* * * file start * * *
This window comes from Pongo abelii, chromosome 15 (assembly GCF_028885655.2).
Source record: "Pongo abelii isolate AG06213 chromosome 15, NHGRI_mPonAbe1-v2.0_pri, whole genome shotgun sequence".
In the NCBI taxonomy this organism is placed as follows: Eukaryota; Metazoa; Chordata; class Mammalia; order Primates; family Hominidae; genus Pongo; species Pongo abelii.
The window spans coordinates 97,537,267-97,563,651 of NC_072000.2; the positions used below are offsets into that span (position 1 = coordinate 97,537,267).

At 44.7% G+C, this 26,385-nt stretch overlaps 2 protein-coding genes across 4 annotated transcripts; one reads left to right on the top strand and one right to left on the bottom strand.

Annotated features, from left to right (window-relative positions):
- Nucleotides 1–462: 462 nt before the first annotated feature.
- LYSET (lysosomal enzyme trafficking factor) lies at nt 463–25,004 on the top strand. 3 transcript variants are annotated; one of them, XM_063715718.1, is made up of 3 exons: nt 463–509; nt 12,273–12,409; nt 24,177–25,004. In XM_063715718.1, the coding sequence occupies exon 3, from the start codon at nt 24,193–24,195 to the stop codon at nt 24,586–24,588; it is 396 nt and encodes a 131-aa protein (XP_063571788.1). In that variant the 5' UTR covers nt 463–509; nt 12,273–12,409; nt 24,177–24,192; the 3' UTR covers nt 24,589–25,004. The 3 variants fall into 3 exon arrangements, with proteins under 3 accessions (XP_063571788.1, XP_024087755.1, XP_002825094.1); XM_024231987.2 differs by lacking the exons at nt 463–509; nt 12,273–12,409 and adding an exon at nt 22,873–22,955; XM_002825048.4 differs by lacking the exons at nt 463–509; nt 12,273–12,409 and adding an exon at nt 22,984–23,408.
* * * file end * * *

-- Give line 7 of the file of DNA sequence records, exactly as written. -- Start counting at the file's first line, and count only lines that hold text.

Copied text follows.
- Nucleotides 1–462: 462 nt before the first annotated feature.